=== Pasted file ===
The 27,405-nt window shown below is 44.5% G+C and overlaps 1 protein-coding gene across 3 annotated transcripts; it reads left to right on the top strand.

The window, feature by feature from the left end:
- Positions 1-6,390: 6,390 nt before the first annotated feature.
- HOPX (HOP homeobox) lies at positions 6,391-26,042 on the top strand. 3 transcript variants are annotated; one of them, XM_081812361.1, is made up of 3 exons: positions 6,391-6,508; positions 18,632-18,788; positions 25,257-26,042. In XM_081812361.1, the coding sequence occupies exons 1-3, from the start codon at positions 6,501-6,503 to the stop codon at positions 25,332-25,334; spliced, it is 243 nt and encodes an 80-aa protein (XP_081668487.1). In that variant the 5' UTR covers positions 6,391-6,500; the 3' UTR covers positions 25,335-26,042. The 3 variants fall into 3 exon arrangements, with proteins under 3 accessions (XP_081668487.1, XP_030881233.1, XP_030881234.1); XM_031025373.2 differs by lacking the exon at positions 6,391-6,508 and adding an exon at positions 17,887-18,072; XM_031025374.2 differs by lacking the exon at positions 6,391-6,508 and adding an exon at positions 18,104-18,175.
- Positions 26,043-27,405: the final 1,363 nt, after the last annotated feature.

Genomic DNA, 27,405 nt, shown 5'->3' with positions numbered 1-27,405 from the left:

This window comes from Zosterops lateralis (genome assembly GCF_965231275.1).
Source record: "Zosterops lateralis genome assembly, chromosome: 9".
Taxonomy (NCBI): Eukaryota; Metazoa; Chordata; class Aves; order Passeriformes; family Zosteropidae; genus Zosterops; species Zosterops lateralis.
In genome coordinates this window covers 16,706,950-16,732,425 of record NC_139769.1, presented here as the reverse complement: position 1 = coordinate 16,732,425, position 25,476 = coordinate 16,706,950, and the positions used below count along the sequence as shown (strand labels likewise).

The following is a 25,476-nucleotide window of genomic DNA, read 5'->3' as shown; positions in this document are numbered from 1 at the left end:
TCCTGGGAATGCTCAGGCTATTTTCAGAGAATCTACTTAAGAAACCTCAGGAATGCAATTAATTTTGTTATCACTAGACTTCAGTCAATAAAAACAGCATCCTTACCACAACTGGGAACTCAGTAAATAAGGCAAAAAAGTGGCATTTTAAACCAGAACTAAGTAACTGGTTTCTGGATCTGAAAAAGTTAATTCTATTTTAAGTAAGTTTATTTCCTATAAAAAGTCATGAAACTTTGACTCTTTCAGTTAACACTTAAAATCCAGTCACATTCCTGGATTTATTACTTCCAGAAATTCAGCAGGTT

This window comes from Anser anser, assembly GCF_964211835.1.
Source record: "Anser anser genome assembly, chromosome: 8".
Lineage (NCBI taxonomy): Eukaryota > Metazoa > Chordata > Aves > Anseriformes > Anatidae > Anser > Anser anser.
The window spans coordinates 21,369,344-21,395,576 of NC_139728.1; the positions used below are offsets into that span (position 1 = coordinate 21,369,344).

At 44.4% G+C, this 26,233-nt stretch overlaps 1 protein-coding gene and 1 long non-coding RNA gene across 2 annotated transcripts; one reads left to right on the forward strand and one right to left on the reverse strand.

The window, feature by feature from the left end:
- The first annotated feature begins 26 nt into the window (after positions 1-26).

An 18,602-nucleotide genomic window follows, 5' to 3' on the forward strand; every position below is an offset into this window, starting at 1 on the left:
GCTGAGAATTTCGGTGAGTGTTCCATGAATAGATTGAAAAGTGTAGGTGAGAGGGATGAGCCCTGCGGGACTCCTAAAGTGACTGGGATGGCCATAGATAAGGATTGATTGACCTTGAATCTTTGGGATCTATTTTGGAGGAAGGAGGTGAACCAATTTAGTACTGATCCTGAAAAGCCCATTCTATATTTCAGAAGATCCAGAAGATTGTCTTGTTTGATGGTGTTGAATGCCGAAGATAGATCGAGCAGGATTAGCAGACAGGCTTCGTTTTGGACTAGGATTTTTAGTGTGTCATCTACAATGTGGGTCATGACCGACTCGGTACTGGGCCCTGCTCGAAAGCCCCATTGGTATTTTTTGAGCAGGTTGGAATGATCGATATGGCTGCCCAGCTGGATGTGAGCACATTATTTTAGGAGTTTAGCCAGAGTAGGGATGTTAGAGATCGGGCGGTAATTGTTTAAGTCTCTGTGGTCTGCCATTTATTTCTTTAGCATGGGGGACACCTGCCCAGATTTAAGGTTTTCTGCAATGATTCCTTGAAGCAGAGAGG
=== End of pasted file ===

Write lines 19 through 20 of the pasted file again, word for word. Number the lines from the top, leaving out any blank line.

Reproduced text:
- The first annotated feature begins 26 nt into the window (after positions 1-26).

An 18,602-nucleotide genomic window follows, 5' to 3' on the forward strand; every position below is an offset into this window, starting at 1 on the left: